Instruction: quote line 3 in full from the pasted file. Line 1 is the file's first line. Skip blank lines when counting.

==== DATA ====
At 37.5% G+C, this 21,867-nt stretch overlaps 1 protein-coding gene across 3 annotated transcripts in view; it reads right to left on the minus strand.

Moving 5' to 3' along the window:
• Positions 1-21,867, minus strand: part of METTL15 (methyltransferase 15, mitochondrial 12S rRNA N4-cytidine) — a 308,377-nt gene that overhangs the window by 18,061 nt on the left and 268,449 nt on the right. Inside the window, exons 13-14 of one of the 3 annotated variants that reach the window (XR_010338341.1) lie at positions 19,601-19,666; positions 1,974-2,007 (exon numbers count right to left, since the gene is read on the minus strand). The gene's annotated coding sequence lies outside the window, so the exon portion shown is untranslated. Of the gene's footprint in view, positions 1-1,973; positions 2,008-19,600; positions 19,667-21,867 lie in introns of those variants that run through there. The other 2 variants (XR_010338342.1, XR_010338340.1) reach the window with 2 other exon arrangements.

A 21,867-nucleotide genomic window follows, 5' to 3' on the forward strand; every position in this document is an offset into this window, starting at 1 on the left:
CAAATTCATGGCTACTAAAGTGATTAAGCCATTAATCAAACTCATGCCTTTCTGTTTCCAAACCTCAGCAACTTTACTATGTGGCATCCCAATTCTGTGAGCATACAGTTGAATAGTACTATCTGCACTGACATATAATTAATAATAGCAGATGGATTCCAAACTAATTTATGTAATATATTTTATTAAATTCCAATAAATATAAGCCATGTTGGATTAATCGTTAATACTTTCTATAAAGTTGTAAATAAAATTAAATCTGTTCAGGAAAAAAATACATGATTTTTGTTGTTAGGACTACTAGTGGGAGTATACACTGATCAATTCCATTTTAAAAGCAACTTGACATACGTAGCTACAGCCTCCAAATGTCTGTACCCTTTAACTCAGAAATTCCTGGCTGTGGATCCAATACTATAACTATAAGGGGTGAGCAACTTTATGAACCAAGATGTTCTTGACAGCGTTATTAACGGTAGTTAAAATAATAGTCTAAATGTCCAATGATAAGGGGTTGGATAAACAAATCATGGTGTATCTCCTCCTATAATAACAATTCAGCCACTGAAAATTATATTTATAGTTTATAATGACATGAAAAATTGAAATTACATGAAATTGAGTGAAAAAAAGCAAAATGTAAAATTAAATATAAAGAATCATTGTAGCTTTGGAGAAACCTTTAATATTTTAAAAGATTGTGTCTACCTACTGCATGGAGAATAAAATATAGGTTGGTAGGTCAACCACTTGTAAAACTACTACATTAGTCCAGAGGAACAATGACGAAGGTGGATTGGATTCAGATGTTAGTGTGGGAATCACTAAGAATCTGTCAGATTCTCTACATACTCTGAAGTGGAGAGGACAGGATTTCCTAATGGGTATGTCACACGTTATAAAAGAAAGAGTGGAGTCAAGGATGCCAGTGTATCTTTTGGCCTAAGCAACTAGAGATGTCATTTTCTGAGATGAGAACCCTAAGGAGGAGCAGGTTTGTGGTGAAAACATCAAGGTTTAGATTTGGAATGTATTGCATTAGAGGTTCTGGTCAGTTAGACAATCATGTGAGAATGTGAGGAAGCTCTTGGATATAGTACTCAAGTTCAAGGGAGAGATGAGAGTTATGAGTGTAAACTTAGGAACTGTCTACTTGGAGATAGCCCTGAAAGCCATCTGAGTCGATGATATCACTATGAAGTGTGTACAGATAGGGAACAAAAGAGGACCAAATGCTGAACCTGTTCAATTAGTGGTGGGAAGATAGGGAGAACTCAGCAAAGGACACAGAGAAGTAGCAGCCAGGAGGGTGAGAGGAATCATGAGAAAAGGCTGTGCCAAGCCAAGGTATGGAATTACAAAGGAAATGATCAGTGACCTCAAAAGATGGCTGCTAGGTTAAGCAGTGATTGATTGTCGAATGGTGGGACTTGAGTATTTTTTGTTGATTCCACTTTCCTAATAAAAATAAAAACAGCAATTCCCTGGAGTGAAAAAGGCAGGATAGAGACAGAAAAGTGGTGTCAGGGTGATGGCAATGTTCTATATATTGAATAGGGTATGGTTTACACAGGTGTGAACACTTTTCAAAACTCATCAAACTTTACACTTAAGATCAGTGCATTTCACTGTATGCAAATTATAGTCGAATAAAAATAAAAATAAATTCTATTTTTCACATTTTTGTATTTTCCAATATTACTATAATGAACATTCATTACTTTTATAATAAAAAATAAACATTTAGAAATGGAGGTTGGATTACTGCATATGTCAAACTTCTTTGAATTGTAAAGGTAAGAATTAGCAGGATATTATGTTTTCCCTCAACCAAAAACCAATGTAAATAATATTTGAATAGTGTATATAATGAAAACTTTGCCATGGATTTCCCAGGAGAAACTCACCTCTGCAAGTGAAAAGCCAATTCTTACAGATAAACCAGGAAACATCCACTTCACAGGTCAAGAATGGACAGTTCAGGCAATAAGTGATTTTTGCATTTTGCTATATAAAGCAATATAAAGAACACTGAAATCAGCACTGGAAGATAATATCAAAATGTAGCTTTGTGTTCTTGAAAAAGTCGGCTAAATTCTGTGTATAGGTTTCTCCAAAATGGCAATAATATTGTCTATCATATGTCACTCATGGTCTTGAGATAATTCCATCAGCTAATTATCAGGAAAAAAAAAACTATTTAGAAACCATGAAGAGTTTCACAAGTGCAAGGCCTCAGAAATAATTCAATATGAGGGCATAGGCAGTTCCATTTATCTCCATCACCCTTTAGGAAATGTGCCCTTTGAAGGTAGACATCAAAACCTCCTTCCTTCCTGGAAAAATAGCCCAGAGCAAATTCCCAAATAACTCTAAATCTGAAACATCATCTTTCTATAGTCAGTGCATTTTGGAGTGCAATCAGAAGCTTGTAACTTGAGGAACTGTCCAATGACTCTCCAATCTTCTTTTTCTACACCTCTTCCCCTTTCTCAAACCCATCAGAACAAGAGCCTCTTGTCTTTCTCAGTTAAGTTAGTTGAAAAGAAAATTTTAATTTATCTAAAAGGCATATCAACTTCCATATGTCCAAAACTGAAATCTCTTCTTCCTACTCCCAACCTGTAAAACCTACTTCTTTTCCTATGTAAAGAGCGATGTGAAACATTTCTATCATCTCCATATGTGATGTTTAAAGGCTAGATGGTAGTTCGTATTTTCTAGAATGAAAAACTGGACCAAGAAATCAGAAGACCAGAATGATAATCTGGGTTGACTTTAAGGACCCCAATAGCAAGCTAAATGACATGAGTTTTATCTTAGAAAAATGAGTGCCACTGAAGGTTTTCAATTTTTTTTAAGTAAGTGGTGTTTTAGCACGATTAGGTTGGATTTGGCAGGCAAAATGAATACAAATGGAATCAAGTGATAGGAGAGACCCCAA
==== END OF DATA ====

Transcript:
• Positions 1-21,867, minus strand: part of METTL15 (methyltransferase 15, mitochondrial 12S rRNA N4-cytidine) — a 308,377-nt gene that overhangs the window by 18,061 nt on the left and 268,449 nt on the right. Inside the window, exons 13-14 of one of the 3 annotated variants that reach the window (XR_010338341.1) lie at positions 19,601-19,666; positions 1,974-2,007 (exon numbers count right to left, since the gene is read on the minus strand). The gene's annotated coding sequence lies outside the window, so the exon portion shown is untranslated. Of the gene's footprint in view, positions 1-1,973; positions 2,008-19,600; positions 19,667-21,867 lie in introns of those variants that run through there. The other 2 variants (XR_010338342.1, XR_010338340.1) reach the window with 2 other exon arrangements.